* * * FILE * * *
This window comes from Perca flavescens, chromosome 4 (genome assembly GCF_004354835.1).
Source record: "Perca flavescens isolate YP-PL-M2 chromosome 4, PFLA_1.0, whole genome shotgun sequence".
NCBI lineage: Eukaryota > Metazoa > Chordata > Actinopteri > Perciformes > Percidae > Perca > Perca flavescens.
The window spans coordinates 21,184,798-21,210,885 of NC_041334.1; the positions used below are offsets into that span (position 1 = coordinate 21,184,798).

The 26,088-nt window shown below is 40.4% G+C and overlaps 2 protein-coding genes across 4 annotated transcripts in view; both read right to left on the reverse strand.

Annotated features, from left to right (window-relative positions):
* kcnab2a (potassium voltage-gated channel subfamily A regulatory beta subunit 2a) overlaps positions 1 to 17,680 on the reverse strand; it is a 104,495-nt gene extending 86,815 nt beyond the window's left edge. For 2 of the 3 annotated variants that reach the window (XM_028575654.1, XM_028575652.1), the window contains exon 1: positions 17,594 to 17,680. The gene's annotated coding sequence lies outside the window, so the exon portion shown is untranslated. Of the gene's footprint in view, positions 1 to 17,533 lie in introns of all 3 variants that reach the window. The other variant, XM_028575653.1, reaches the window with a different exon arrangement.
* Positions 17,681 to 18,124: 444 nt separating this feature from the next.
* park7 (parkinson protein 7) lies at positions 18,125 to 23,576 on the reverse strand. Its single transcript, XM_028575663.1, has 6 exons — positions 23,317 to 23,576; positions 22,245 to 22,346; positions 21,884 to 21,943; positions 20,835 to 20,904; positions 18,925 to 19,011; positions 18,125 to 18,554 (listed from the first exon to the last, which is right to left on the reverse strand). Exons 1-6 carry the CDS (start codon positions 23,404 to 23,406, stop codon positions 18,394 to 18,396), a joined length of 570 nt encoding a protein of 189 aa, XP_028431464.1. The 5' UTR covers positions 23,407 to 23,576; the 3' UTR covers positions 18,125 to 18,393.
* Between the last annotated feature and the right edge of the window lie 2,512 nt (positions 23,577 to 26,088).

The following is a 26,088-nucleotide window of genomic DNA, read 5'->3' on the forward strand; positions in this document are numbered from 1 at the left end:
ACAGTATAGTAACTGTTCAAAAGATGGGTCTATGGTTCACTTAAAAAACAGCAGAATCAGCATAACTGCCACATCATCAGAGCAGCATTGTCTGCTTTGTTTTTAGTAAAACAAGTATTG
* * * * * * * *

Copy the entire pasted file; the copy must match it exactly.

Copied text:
This window comes from Perca flavescens, chromosome 4 (genome assembly GCF_004354835.1).
Source record: "Perca flavescens isolate YP-PL-M2 chromosome 4, PFLA_1.0, whole genome shotgun sequence".
NCBI lineage: Eukaryota > Metazoa > Chordata > Actinopteri > Perciformes > Percidae > Perca > Perca flavescens.
The window spans coordinates 21,184,798-21,210,885 of NC_041334.1; the positions used below are offsets into that span (position 1 = coordinate 21,184,798).

The 26,088-nt window shown below is 40.4% G+C and overlaps 2 protein-coding genes across 4 annotated transcripts in view; both read right to left on the reverse strand.

Annotated features, from left to right (window-relative positions):
* kcnab2a (potassium voltage-gated channel subfamily A regulatory beta subunit 2a) overlaps positions 1 to 17,680 on the reverse strand; it is a 104,495-nt gene extending 86,815 nt beyond the window's left edge. For 2 of the 3 annotated variants that reach the window (XM_028575654.1, XM_028575652.1), the window contains exon 1: positions 17,594 to 17,680. The gene's annotated coding sequence lies outside the window, so the exon portion shown is untranslated. Of the gene's footprint in view, positions 1 to 17,533 lie in introns of all 3 variants that reach the window. The other variant, XM_028575653.1, reaches the window with a different exon arrangement.
* Positions 17,681 to 18,124: 444 nt separating this feature from the next.
* park7 (parkinson protein 7) lies at positions 18,125 to 23,576 on the reverse strand. Its single transcript, XM_028575663.1, has 6 exons — positions 23,317 to 23,576; positions 22,245 to 22,346; positions 21,884 to 21,943; positions 20,835 to 20,904; positions 18,925 to 19,011; positions 18,125 to 18,554 (listed from the first exon to the last, which is right to left on the reverse strand). Exons 1-6 carry the CDS (start codon positions 23,404 to 23,406, stop codon positions 18,394 to 18,396), a joined length of 570 nt encoding a protein of 189 aa, XP_028431464.1. The 5' UTR covers positions 23,407 to 23,576; the 3' UTR covers positions 18,125 to 18,393.
* Between the last annotated feature and the right edge of the window lie 2,512 nt (positions 23,577 to 26,088).

The following is a 26,088-nucleotide window of genomic DNA, read 5'->3' on the forward strand; positions in this document are numbered from 1 at the left end:
ACAGTATAGTAACTGTTCAAAAGATGGGTCTATGGTTCACTTAAAAAACAGCAGAATCAGCATAACTGCCACATCATCAGAGCAGCATTGTCTGCTTTGTTTTTAGTAAAACAAGTATTG